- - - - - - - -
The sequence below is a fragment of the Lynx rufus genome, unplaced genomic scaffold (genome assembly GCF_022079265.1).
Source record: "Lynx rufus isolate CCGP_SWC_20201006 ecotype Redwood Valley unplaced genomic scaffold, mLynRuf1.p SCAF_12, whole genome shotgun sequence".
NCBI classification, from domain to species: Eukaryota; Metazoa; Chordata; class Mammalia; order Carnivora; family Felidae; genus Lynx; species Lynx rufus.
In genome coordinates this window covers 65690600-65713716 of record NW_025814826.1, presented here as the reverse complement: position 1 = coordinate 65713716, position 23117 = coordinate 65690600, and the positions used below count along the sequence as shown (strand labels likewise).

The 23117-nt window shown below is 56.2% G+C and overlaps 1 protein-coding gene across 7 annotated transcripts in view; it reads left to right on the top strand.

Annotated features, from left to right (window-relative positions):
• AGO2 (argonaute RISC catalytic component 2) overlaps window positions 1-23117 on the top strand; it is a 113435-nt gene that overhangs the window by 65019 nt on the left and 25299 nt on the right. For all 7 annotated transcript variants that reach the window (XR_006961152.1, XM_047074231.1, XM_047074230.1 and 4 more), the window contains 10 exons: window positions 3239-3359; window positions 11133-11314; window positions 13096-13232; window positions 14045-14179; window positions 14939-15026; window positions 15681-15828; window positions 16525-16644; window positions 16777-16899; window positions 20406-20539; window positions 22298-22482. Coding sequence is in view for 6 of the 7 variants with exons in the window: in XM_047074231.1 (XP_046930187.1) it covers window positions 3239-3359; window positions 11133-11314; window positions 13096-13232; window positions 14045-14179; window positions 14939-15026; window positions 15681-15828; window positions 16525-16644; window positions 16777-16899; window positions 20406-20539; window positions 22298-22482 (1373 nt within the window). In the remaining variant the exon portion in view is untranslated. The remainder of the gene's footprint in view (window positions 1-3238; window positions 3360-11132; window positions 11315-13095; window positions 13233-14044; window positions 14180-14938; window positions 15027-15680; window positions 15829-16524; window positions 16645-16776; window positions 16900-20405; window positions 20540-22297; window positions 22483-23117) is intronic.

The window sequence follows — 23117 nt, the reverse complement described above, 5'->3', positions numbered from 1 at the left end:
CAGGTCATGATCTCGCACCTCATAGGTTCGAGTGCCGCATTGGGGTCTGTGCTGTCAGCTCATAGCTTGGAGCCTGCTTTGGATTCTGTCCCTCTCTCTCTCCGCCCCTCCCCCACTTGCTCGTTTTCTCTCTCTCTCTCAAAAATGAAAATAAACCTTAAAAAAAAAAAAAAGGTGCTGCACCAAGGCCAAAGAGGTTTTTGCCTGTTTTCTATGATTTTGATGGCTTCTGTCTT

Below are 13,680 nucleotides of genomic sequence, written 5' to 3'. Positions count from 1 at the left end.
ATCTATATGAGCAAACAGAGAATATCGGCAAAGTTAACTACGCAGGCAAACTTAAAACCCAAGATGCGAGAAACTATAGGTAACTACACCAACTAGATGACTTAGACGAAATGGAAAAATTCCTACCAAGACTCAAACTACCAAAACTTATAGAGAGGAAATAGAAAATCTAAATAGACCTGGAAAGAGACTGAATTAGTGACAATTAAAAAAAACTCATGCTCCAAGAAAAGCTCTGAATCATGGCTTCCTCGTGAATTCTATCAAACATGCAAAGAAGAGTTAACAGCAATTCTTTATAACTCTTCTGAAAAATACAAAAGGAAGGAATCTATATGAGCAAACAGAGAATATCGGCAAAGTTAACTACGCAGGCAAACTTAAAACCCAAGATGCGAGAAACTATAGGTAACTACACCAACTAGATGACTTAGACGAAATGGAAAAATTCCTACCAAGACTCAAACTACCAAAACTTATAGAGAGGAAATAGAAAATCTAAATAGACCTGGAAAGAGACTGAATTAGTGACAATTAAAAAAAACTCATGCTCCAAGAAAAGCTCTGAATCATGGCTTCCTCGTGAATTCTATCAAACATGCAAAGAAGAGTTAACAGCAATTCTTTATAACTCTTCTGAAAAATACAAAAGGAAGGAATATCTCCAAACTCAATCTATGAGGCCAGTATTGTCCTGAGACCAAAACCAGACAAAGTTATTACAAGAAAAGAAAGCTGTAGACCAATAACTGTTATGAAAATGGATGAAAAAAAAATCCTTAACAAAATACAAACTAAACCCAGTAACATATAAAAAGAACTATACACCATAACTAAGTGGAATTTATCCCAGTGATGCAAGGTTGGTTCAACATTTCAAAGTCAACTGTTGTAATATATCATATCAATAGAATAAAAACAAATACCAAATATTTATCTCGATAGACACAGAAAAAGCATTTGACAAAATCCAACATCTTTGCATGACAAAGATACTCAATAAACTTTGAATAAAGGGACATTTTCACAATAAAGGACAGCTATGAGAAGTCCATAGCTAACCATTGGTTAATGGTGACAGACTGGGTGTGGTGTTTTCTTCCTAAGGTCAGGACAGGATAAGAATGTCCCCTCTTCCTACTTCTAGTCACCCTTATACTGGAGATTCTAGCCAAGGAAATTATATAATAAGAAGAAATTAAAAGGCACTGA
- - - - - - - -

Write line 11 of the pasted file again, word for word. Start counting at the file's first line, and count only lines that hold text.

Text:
ATCTATATGAGCAAACAGAGAATATCGGCAAAGTTAACTACGCAGGCAAACTTAAAACCCAAGATGCGAGAAACTATAGGTAACTACACCAACTAGATGACTTAGACGAAATGGAAAAATTCCTACCAAGACTCAAACTACCAAAACTTATAGAGAGGAAATAGAAAATCTAAATAGACCTGGAAAGAGACTGAATTAGTGACAATTAAAAAAAACTCATGCTCCAAGAAAAGCTCTGAATCATGGCTTCCTCGTGAATTCTATCAAACATGCAAAGAAGAGTTAACAGCAATTCTTTATAACTCTTCTGAAAAATACAAAAGGAAGGAATCTATATGAGCAAACAGAGAATATCGGCAAAGTTAACTACGCAGGCAAACTTAAAACCCAAGATGCGAGAAACTATAGGTAACTACACCAACTAGATGACTTAGACGAAATGGAAAAATTCCTACCAAGACTCAAACTACCAAAACTTATAGAGAGGAAATAGAAAATCTAAATAGACCTGGAAAGAGACTGAATTAGTGACAATTAAAAAAAACTCATGCTCCAAGAAAAGCTCTGAATCATGGCTTCCTCGTGAATTCTATCAAACATGCAAAGAAGAGTTAACAGCAATTCTTTATAACTCTTCTGAAAAATACAAAAGGAAGGAATATCTCCAAACTCAATCTATGAGGCCAGTATTGTCCTGAGACCAAAACCAGACAAAGTTATTACAAGAAAAGAAAGCTGTAGACCAATAACTGTTATGAAAATGGATGAAAAAAAAATCCTTAACAAAATACAAACTAAACCCAGTAACATATAAAAAGAACTATACACCATAACTAAGTGGAATTTATCCCAGTGATGCAAGGTTGGTTCAACATTTCAAAGTCAACTGTTGTAATATATCATATCAATAGAATAAAAACAAATACCAAATATTTATCTCGATAGACACAGAAAAAGCATTTGACAAAATCCAACATCTTTGCATGACAAAGATACTCAATAAACTTTGAATAAAGGGACATTTTCACAATAAAGGACAGCTATGAGAAGTCCATAGCTAACCATTGGTTAATGGTGACAGACTGGGTGTGGTGTTTTCTTCCTAAGGTCAGGACAGGATAAGAATGTCCCCTCTTCCTACTTCTAGTCACCCTTATACTGGAGATTCTAGCCAAGGAAATTATATAATAAGAAGAAATTAAAAGGCACTGA